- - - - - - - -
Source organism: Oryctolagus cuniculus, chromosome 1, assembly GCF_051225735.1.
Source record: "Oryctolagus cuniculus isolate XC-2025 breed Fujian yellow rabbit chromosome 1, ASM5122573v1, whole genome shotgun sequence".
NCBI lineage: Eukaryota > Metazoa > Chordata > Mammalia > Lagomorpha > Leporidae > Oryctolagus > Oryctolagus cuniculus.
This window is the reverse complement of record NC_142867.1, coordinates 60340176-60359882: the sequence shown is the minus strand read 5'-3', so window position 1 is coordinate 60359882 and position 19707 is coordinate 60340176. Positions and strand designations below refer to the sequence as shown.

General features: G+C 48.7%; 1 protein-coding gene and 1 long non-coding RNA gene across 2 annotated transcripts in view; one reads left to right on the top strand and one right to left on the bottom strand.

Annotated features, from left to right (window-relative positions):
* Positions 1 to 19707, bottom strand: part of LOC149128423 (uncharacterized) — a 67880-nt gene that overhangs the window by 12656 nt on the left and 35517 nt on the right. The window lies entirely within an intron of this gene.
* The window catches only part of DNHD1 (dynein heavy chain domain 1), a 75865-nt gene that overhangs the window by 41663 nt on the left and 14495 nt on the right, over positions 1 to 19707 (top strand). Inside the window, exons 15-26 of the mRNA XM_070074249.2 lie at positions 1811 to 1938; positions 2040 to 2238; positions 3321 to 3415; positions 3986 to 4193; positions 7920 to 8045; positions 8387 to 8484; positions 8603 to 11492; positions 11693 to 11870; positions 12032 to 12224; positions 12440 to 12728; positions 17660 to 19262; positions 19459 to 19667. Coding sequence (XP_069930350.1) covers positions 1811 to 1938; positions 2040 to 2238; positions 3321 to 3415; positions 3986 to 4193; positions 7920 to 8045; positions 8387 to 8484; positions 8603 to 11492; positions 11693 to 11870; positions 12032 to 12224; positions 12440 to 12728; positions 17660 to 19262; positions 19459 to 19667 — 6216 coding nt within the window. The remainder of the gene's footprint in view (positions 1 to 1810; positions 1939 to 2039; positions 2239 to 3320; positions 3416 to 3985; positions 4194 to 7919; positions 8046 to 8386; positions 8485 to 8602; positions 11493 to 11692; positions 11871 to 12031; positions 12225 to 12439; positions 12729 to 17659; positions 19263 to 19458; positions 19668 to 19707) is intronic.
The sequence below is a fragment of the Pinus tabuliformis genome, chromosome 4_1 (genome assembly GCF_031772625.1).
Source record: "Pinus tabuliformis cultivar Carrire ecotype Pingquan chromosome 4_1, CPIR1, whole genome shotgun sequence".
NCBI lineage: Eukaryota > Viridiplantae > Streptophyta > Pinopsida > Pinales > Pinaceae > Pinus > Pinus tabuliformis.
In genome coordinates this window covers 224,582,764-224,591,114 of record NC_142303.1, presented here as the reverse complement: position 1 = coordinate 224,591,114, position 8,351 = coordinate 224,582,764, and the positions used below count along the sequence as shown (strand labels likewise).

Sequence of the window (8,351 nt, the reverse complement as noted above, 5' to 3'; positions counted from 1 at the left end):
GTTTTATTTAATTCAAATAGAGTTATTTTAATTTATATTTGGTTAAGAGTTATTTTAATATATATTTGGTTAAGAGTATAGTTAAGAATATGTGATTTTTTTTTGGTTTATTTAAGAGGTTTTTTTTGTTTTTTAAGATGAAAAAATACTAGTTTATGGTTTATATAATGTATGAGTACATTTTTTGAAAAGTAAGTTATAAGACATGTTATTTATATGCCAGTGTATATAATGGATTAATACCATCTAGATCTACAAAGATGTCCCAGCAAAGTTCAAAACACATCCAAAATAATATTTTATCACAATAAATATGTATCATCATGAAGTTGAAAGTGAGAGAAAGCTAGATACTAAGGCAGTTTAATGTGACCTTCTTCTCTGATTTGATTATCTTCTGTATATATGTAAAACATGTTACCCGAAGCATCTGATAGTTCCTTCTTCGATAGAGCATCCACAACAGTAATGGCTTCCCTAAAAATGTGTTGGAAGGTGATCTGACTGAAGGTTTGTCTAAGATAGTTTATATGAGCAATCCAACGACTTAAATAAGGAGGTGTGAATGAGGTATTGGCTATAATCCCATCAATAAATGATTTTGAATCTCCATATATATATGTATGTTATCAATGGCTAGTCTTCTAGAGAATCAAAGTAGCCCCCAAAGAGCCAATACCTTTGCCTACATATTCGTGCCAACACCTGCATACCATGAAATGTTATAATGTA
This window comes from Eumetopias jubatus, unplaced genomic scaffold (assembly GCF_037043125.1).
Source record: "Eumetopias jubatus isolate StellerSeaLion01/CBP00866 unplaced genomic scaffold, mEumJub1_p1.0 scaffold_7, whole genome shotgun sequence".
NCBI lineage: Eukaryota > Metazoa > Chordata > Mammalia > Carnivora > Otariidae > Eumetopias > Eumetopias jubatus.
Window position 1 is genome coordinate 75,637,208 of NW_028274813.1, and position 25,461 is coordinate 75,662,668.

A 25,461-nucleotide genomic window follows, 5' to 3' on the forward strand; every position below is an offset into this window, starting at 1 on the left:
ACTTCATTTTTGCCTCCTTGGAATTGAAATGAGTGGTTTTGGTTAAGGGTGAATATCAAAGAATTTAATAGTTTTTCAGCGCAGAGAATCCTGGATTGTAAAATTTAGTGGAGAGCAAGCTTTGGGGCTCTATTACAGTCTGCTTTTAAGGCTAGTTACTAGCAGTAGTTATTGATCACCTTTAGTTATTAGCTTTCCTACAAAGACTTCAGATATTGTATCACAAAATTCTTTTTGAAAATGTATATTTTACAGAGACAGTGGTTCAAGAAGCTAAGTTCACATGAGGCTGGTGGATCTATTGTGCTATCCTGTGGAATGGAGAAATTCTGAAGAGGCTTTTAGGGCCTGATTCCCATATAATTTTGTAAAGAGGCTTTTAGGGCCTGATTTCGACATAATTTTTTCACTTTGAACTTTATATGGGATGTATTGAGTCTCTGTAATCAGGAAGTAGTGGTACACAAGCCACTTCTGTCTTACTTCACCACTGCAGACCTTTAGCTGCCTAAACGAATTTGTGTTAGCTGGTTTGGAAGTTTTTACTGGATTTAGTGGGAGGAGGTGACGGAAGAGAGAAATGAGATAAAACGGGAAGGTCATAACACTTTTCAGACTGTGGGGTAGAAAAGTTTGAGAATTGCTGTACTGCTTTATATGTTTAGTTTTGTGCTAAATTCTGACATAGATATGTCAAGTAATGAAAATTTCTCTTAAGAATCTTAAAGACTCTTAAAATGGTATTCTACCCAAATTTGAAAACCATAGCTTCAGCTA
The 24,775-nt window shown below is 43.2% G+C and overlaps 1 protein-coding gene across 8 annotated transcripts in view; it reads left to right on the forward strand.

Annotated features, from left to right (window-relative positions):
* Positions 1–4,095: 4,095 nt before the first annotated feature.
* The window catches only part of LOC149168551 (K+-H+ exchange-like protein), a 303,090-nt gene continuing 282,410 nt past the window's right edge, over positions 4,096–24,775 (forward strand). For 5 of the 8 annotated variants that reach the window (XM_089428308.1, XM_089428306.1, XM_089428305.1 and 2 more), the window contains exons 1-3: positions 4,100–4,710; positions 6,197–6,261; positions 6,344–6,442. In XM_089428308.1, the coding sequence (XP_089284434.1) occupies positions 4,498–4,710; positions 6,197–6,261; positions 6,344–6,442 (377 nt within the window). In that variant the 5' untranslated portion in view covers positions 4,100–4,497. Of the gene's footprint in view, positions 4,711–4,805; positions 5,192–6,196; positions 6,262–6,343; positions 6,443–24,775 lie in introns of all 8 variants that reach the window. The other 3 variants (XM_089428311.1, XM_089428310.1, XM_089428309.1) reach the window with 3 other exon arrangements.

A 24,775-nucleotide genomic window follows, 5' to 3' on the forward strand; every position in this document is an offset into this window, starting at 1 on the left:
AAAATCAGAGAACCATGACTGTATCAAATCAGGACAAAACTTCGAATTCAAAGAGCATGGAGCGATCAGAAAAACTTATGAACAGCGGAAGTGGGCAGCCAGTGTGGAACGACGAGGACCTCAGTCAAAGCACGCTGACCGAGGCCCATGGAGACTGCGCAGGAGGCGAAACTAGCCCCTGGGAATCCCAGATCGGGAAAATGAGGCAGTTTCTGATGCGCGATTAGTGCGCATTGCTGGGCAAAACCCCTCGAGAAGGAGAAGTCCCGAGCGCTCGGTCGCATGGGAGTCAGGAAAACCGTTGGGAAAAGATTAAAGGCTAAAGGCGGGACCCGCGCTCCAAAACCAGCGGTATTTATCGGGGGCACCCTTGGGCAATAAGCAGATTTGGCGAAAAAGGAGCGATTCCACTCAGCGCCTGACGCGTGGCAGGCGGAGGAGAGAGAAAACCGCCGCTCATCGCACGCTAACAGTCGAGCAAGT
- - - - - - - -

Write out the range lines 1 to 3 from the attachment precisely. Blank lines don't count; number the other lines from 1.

Source organism: Oryctolagus cuniculus, chromosome 1, assembly GCF_051225735.1.
Source record: "Oryctolagus cuniculus isolate XC-2025 breed Fujian yellow rabbit chromosome 1, ASM5122573v1, whole genome shotgun sequence".
NCBI lineage: Eukaryota > Metazoa > Chordata > Mammalia > Lagomorpha > Leporidae > Oryctolagus > Oryctolagus cuniculus.